My mother and father were both physically upset. Arms crossed. Stern mouths. Flushed faces.
I was getting increasingly more uncomfortable with each passing millisecond. I could feel that my face was flushed as well. I was completely ambushed by this double-team barrage of questions that seemed to have no correct answer.
Then as if I wasn’t caught off-guard enough, my father aimed his verbal AK-47 right at my heart and pulled the trigger.
“What makes you think he hasn’t cheated on you? You know he’s a player.”
Hit. The first draw of blood.
“Has he hit you yet?”
Hit. I was now stumbling backwards on the battlefield.
“He doesn’t want to marry you, he’s just telling you what you want to hear. You’re going to end up knocked up with a bunch of nappy-headed little kids running around, and then he’s going to leave you, just like they all do.”
Hit. I collapsed on the ground and gazed up at my father who now towered over me with the barrel of his gun pressed directly against my rapidly beating heart.
“He doesn’t love you, Sarah.”
Each bullet had hit me harder than the last. What started as a beating heart full of love and promise was now a battered and empty shell. I could feel myself bleeding and had difficulty gasping for breath.
Completely speechless and stunned, my body was entirely frozen. Not even my thoughts could move.
I was absolutely frozen.
My state of shock quickly turned to intense pain. I was just regaining my eyesight as the smoke from the bullets settled. My eyes began to focus, just as I realized there was a grenade hurtling toward me.
“You either break up with him, or get out of the house.”
I had seen it coming and managed to duck for cover, but the aftershock still reverberated. The explosion left the air ringing.
My face was flushed and my body tense. I looked into my mother’s eyes and saw something I’ve never seen there before. I couldn’t place it, but something in me realized I didn’t want to stick around to find out what it was. Leave.My body was screaming at me. Get. Out. Now.
I stood up. “Fine. Then I’m leaving.”
I walked out of the living room and up the stairs to my room at the end of the hall. I opened my closet door. My whole body was shaking. I grabbed my belongings as quickly as I could, not bothering to even remove my clothing from their hangers. I took the first load downstairs and began a pile in the middle of the living room.
“You can’t take your car. If you leave with your car, we’ll call the police and report that its stolen.”
I turned my head and locked eyes with my mother. “Fine.”
“You can’t take you cell phone either. It’s on our plan.”
I ignored her response and made another trip upstairs to gather more of my belongings. I’ve never felt so many emotions at once. Confusion. Sadness. Anger. Uncertainty. Brokenness. Confusion.I felt as if I was watching this scene take place rather than acting as a participant in it. Maybe participant wasn’t the correct word, I didn’t choose this. I was dragged into it.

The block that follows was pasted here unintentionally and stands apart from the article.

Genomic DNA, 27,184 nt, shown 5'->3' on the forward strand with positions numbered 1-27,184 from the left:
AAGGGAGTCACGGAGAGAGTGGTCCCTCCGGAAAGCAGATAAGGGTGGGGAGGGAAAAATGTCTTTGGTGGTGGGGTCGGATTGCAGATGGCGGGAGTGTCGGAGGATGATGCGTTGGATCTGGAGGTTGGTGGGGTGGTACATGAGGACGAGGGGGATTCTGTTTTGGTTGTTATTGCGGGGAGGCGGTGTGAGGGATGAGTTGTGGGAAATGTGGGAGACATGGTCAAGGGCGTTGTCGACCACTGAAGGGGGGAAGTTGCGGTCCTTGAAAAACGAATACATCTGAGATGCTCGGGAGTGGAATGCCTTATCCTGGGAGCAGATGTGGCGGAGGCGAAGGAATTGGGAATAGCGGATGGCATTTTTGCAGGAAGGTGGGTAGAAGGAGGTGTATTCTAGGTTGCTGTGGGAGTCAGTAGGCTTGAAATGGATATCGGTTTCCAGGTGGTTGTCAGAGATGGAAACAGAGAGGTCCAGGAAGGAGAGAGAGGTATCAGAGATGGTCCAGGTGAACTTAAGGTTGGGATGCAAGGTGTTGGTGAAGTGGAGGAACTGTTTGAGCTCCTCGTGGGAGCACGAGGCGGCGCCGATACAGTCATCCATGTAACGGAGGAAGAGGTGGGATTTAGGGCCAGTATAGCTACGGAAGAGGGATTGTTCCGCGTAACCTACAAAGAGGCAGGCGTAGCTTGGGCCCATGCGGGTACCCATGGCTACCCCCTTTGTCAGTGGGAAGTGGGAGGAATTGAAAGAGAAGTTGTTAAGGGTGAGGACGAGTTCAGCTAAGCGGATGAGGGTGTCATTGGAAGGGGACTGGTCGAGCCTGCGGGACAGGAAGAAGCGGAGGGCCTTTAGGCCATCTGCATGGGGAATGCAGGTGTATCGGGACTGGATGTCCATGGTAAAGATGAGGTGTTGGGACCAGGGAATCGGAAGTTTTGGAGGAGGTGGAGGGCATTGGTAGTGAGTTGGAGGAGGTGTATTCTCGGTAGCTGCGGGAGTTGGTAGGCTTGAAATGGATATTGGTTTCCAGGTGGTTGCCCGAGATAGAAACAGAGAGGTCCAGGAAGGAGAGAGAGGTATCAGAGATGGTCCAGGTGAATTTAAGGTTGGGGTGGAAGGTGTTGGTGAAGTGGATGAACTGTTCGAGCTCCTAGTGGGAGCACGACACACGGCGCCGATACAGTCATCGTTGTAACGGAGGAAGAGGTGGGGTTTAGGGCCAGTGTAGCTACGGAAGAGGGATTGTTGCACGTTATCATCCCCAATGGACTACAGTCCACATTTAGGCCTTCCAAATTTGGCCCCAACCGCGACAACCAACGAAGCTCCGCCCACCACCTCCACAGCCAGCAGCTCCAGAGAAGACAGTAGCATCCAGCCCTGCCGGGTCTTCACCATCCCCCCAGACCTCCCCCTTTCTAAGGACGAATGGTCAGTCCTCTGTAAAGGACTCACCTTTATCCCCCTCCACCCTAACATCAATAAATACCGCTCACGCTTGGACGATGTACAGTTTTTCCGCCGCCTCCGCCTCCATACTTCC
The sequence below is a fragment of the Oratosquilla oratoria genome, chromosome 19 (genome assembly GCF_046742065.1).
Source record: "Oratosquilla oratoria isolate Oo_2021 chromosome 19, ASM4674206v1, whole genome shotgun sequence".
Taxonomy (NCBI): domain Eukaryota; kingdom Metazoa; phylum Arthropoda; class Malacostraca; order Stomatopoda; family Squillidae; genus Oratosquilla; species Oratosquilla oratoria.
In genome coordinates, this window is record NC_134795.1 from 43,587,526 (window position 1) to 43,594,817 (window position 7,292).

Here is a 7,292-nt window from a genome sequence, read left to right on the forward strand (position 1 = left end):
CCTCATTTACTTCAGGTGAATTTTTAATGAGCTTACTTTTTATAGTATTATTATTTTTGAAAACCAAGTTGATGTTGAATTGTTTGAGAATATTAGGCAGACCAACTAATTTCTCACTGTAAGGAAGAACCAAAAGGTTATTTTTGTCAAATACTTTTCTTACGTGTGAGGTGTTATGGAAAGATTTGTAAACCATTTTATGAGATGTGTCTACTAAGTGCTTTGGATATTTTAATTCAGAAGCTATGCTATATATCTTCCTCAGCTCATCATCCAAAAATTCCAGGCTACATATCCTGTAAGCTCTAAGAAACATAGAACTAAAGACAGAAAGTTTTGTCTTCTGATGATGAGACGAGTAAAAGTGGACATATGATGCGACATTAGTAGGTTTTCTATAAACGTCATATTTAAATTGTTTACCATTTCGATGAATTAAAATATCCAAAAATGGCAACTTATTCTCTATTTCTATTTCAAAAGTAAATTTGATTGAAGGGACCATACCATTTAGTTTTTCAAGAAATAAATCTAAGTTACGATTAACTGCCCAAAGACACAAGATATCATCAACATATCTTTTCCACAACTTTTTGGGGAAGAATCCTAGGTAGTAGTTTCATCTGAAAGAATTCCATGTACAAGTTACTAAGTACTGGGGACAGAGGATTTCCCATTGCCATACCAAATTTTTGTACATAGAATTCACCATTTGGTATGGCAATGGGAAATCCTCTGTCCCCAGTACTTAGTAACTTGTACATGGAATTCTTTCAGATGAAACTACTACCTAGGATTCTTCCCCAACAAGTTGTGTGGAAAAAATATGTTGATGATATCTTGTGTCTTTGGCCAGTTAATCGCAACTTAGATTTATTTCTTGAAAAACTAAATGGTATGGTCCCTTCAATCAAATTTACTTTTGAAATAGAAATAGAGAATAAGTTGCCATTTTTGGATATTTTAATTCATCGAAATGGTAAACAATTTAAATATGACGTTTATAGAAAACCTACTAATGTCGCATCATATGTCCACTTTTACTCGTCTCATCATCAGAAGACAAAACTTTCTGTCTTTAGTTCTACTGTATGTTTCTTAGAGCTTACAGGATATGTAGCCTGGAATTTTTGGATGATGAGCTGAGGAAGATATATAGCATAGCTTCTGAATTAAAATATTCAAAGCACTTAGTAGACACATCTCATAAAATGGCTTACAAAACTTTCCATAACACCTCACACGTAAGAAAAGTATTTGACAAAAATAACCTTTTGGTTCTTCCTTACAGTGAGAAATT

Three loads later, I was still confident in my choice to leave. My father called my best friend, Cassey, from my cell phone. “Come and pick up your friend. She can’t stay here,” he stated so matter-of-factly. The three of us sat in silence in the living room as we awaited Cassey’s arrival.
Cassey couldn’t have arrived quickly enough. My father explained to Cassey what a “slut” his daughter was and that she could not stay in the house so long as she continued to date Kendrae. Cassey, obviously caught off guard, tried to ease the situation. “Now sir,” she said in her most polite tone, “I think this seems worse than what it is, and is something we’re all going to be able to laugh about later.”
My parents were not convinced, and I certainly wasn’t laughing. I grabbed a handful of my clothes. “Alright, Cassey, let’s go. I’m not staying here,” I stated as dryly as I could, hoping my voice didn’t tremble as much as my insides were.
The next moments were a blur because what started out with my attempted leaving transformed into a crumpled shell of what once was Sarah on the couch sobbing uncontrollably.
I was not allowed to leave. I was given two options, and when I chose to leave, my choice was not accepted. Upon realizing that I called their bluff, my parents panicked and would not let Cassey and I leave the house. Two hours of mind-manipulation later, and I was worse off than ever.
Apparently, as I was hurriedly packing, my mother took it upon herself to send Kendrae a sharply barbed text message. “Don’t ever talk to my daughter, or anyone in our family ever again,” she sent him. She read me the text message and convinced me that even if I left, he wouldn’t want to be with me now. She had broken up with him for me. “What did you think you were going to do, Sarah? Go live with him happily ever after? He works at Kroger and you don’t even have a real job.”
The room started spinning again and I sunk deeper and deeper into myself. Mortified and heartbroken, both vast understatements. I didn’t know what to do. But I begged for my phone back so that I could talk to Kendrae. He did nothing to deserve the rash and sudden break-up text that my mother sent him. I just needed to hear his voice.
As I dialed Kendrae’s phone number, I couldn’t suppress the tears. The pain in his “hello” ripped my heart to shreds. So deflated and lifeless, a side of Kendrae never revealed to me before. I was shaking so deeply from my sobs, that I could barely hold the phone up to my face. “I love you somuch Kendrae, and I’m sosorry.” I must have said those words fifty times. Our conversation consisted of little else, because I could not tame my sobbing. I couldn’t breathe it was so intense. “I love you too, Sarah,” Kendrae told me. Then he hung up the phone.
I collapsed completely and wept. Heartbreak wholly overtook my body to its core. As I laid there in anguish, Cassey stroked my hair. After what seemed like an eternity, I must have cried all the liquids out of my body, because my tears stopped flowing. Cassey left. My parents went upstairs to bed. And I couldn’t move.
The ferocity of the pain had numbed my entire body. Worn out from the most intense fight for my life, I drifted into what felt like unconsciousness. I don’t know if it was sleep, because when I awoke at four something in the morning, I felt anything but rested.
Then, as all survivors do, I had an idea.